By Sue Moore
Two new families have recently been added to the Schoolcraft Food Pantry’s list of recipients bringing the number of families being served to 22, meaning that 36 people receive food assistance from the volunteer organization which has been serving the community for over 30 years.
This food pantry is different because the food is delivered to recipients whose names are kept confidential. Only the pantry volunteers and the drivers know who they are.
Families fill out a request form citing their needs, data which is then entered into the computer database, said Nancy Rafferty, who has volunteered at the pantry since 1997.
“There are no questions asked; we just give them food,” she said.
The monthly deliveries mainly contain non-perishables such as soup, pasta, cereal, peanut butter, canned fruit and vegetables.
Supporting the pantry’s work are organizations and individuals who provide monetary donations or food. For example, cash donations to the pantry come through the Presbyterian Church’s restricted account that was set up by the pantry’s founder, Minnie Frank, many years ago.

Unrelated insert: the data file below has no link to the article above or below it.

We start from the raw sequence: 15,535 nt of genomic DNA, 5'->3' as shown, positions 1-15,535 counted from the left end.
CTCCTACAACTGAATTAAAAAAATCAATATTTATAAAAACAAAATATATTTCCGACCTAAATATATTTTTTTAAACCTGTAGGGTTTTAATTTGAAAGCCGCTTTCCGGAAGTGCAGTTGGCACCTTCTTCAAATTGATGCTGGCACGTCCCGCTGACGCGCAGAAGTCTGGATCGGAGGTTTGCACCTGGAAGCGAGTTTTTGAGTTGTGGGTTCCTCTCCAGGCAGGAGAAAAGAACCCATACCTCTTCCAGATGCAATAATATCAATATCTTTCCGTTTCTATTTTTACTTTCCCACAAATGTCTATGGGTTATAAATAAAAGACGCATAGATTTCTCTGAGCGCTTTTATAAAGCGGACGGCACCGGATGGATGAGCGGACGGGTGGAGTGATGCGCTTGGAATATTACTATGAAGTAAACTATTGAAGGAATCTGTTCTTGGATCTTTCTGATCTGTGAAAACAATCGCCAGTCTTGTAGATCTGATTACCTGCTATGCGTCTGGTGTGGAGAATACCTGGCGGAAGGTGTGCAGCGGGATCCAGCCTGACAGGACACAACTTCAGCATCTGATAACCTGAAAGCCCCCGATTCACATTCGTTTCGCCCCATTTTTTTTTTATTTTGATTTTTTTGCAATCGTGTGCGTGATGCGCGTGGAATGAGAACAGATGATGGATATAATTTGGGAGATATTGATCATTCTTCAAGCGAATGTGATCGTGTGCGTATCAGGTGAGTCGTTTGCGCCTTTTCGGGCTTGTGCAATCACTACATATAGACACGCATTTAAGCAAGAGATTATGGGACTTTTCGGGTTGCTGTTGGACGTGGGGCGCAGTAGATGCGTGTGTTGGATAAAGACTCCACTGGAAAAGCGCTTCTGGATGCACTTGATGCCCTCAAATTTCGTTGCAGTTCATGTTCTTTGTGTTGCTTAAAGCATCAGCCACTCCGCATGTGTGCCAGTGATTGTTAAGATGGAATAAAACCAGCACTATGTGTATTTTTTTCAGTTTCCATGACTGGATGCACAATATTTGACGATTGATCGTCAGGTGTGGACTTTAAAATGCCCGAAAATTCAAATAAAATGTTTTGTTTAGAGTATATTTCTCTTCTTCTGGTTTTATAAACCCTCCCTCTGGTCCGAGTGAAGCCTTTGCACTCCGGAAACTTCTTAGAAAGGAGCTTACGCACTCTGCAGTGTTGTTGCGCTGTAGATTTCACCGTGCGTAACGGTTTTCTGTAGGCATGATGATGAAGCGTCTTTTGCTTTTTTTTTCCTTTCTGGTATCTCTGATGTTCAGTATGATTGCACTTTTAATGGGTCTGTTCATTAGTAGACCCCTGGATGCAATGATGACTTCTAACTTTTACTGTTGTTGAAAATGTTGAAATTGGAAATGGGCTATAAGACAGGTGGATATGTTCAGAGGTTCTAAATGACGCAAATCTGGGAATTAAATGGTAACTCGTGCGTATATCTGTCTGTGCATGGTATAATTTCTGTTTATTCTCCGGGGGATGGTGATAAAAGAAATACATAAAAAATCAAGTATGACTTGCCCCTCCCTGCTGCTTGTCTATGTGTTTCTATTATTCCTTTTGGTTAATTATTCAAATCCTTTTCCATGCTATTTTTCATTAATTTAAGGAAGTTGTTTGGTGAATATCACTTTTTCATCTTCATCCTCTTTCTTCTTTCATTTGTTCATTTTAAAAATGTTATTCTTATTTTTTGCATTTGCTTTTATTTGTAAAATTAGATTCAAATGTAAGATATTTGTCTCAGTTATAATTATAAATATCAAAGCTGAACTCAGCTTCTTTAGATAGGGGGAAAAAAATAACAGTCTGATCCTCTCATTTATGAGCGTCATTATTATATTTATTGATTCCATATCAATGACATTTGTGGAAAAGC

Cash helps the most, the volunteers say, since the donations allow them to buy the most needed items in bulk, with cereal being one of the biggest and most costly. They also purchase through Loaves and Fishes, the Food Bank of South Central Michigan, and South County Community Services, of which the Schoolcraft site is a satellite food pantry.
Harding’s in Schoolcraft is always generous, according to the volunteers. They also appreciate the $100 a month the Schoolcraft Lions Club donates. The food drive at Schoolcraft High School is their biggest resource every year and what they collect during the holiday season has to last a whole year. Bill Brown, whose dad owned Brown’s grocery store in Schoolcraft, reads ads, clips coupons and shops for whatever is on sale and then donates his purchases to the Food Pantry.
Along with Rafferty, Peg Crissman, and Jan McNally help with organizing the pantry and packing the food for delivery. All three are former teachers, whose jobs helped them realize that hunger was closer than the average person knew. They feel they’ve been given so much that it’s their turn to give back.
“There shouldn’t be anyone who goes hungry in America,” said Crissman.